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Local News

  • Confirmed case of a mosquito borne virus in Anderson County

    There is confirmed case of Chikungunya, a mosquito borne virus, in Anderson County, according to the Anderson County Health Department.

    The sample was released by the Center for Disease Control and Prevention and confirmed to be the first case of Chikungunya statewide Tuesday morning. An Anderson County resident who recently traveled to the Caribbean reportedly contracted the virus.

  • Burkhead crowned Miss Lawrenceburg

    Molly Kate Burkhead was crowned the 2014 Miss Lawrenceburg Fair and Horse Show Monday night.

    Burkhead, a recent Anderson County High School graduate, beat out 10 other contestants for the title of Miss Lawrenceburg.

    The contestants are judged 50 percent on stage presence and poise. The other 50 percent is based on a pre-pageant interview.

    “This feels wonderful,” said Burkhead. “I’m so proud of the other girls who worked so hard.”

  • Kentucky Chamber study shows slow job recovery since recession

    A recent Kentucky Chamber of Commerce study tracked the sluggish job recovery after the 2007-2009 recession but locally unemployment fairs better than state and national averages.

    The study found that a total of 104,000 jobs were lost statewide in the last recession. Since July 2009, the study noted that statewide a net of 65,000 have been added since March 2014.

  • Birdwhistell is picked to lead Lady Bearcat basketball

    Anderson County High School did not have to look far to find the new leader of the its girls’ basketball program.

    Clay Birdwhistell, an assistant coach since 2006, has been picked to take over the reins of the program from the program’s winningest coach, Tony Kays, who retired in May.

    The school received numerous applications for one of the prime coaching vacancies in Kentucky.

  • Fiscal court budget in ‘good shape’

    The Anderson County Fiscal Court budget progress report presented Tuesday of last week shows the budget is in “good shape,” according to Treasurer Dudley Shryock.

    Most of the fiscal court funds have significantly more revenue than originally budgeted for the July 2013-June 2014 budget. The total expenses as of July through May were at $7,332,647.79, a total of $1,032,978.21 less spent than originally budgeted.

    Some of the funds include:

    •The EMS fund has a total of $94,217.39 more than originally budgeted.

  • Health department helps prep women for motherhood

    The Anderson County Health Department hosted the first ever community baby shower Thursday evening.

    Around 20 expecting mother registered for the shower, and there were several vendors who donated prizes and setup booths with informative material.

    The baby shower was part of the Health Access Nurturing Development Services (HANDS) division of the Anderson County Health Department, which is a voluntary home visitation program for all first time parents. Parents can sign up for the services during pregnancy or anytime before a child is 3 months old.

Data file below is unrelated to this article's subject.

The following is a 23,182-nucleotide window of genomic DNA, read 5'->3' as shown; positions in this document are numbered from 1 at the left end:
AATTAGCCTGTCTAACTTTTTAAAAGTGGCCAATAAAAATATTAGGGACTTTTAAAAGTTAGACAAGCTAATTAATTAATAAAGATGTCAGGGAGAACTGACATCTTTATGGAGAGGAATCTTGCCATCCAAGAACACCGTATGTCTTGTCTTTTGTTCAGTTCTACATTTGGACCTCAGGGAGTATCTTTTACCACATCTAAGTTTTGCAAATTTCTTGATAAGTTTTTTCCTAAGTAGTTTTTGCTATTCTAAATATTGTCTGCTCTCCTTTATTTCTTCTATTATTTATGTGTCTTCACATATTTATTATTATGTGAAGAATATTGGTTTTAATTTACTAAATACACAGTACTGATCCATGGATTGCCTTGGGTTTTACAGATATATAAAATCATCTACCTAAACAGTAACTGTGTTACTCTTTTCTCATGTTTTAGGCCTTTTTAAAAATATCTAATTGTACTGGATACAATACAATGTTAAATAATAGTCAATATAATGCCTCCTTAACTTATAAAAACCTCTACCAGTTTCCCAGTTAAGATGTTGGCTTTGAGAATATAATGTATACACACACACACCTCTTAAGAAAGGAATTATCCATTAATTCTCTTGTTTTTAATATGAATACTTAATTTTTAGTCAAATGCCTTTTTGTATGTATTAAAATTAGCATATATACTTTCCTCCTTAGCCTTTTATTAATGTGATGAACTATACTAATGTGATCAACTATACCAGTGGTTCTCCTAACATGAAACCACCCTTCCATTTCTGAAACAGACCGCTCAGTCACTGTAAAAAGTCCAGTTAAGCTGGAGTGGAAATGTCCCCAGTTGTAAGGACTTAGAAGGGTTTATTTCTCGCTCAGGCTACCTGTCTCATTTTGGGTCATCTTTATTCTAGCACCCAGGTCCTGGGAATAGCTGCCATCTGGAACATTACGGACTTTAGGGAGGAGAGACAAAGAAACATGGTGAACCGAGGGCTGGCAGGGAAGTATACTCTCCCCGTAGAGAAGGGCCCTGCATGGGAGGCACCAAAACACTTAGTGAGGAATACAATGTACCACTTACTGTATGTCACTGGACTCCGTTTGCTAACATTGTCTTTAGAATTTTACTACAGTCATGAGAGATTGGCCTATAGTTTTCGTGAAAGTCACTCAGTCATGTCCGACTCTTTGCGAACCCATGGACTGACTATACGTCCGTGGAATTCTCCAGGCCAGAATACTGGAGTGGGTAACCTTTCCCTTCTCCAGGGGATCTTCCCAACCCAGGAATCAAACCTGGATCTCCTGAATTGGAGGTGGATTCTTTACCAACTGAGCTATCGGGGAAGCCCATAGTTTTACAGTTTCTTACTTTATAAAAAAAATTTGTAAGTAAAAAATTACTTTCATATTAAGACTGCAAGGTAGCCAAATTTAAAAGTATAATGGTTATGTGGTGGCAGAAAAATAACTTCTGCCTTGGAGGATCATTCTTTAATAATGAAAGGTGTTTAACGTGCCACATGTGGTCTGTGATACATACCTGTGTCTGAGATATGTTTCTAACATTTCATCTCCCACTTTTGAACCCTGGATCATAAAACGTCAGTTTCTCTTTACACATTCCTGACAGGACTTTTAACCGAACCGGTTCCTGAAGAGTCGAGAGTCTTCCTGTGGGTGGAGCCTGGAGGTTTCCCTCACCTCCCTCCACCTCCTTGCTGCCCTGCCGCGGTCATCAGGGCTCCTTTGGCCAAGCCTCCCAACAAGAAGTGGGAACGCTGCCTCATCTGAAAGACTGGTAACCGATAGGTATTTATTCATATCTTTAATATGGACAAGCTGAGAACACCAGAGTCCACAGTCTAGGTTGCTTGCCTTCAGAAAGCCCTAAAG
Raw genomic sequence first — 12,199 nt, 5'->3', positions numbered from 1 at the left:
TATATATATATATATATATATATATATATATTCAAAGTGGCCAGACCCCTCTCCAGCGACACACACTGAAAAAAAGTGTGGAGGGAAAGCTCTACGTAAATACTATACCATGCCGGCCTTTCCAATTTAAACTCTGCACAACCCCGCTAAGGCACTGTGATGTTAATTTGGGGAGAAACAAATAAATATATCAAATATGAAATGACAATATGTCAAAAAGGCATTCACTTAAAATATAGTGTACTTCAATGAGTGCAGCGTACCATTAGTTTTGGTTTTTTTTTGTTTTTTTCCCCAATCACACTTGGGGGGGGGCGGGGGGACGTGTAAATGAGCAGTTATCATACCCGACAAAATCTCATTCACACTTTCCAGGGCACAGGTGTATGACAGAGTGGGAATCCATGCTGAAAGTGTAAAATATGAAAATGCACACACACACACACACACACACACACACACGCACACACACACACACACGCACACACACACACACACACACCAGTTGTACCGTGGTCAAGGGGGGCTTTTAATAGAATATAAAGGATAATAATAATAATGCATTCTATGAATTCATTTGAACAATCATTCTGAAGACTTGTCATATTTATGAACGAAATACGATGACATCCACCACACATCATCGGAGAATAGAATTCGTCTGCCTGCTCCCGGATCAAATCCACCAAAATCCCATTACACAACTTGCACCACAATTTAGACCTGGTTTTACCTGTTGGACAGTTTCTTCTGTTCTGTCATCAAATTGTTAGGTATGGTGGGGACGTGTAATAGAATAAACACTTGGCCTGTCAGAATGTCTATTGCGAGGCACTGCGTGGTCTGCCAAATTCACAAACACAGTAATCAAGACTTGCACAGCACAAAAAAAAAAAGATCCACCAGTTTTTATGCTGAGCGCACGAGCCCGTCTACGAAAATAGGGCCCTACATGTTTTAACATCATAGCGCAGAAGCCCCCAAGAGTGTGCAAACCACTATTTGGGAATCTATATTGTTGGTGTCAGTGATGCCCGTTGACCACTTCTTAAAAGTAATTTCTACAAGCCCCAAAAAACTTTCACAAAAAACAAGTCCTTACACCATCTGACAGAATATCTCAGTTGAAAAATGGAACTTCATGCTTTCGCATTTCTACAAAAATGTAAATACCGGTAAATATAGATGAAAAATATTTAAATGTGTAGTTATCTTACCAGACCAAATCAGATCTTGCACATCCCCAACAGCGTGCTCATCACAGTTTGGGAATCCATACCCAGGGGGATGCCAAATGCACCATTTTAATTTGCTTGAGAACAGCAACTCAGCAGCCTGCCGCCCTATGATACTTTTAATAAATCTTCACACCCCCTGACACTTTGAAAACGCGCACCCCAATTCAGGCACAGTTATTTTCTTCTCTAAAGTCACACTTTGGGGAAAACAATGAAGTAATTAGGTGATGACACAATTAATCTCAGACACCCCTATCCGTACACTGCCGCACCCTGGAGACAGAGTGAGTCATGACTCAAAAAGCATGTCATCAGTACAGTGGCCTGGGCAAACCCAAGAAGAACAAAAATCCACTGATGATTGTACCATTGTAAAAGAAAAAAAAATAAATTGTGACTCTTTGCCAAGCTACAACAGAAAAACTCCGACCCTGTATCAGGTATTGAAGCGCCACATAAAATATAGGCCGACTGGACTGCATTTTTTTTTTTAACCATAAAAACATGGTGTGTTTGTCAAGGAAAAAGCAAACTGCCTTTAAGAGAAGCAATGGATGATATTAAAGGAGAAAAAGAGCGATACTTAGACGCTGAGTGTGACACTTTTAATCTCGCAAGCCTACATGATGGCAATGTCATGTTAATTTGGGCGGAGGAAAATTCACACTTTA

• No one was injured in Fairview Road fire

    The Anderson County Fire Department responded to a structural fire in the 1700 block of Fairview Road around 8:45 a.m. Tuesday of last week.

    The fire caused extensive damage to the structure and all of the occupant Don Keeling’s belongings. Several Anderson County firefighters were checked by EMS for dehydration and heat exhaustion. None of the firefighters required transport to the hospital.

  • Affordable Care Act has not replaced the need for the free clinic

    Kim Brown is not one to look a gift horse in the mouth.

    A couple of years ago, the 57-year-old diabetic was between a rock and a hard place. She needed frequent blood tests to get medication but couldn’t afford the tests that cost around $1,500 per month.

    Her health had deteriorated to the point that she was in constant pain.

    While reading The Anderson News one day, she found information about what would become her salvation - the Anderson County Community Medical Clinic, a free service to qualifying patients.

  • Is the T.B. Ripy mansion haunted?

    Jeff Waldridge, paranormal investigator and owner of the Lawrenceburg Ghost Walk, says benevolent spirits attached to the house, possibly even Thomas B. Ripy himself, haunts the Ripya mansion.

    Waldridge, a lifelong Lawrenceburg resident, has been working on the Lawrenceburg Ghost Walk for about 3 years, compiling research through microfilm at the Anderson Public Library, Kentucky Historical Society documents and The Anderson News clippings from the 1900s.

    The end product fuses history with the paranormal to give tourists a memorable experience.

  • New sign ordinances are designed to be explicit, user friendly

    The city, county and Anderson County Chamber of Commerce worked together to draft new sign ordinances designed to be more explicit and easier to follow.

    The sign ordinance draft was presented at an Anderson County Fiscal Court meeting Tuesday of last week.

    The new proposed sign ordinances outline each sign and gives a glossary of definitions for popular signage from an abandoned sign to a window sign.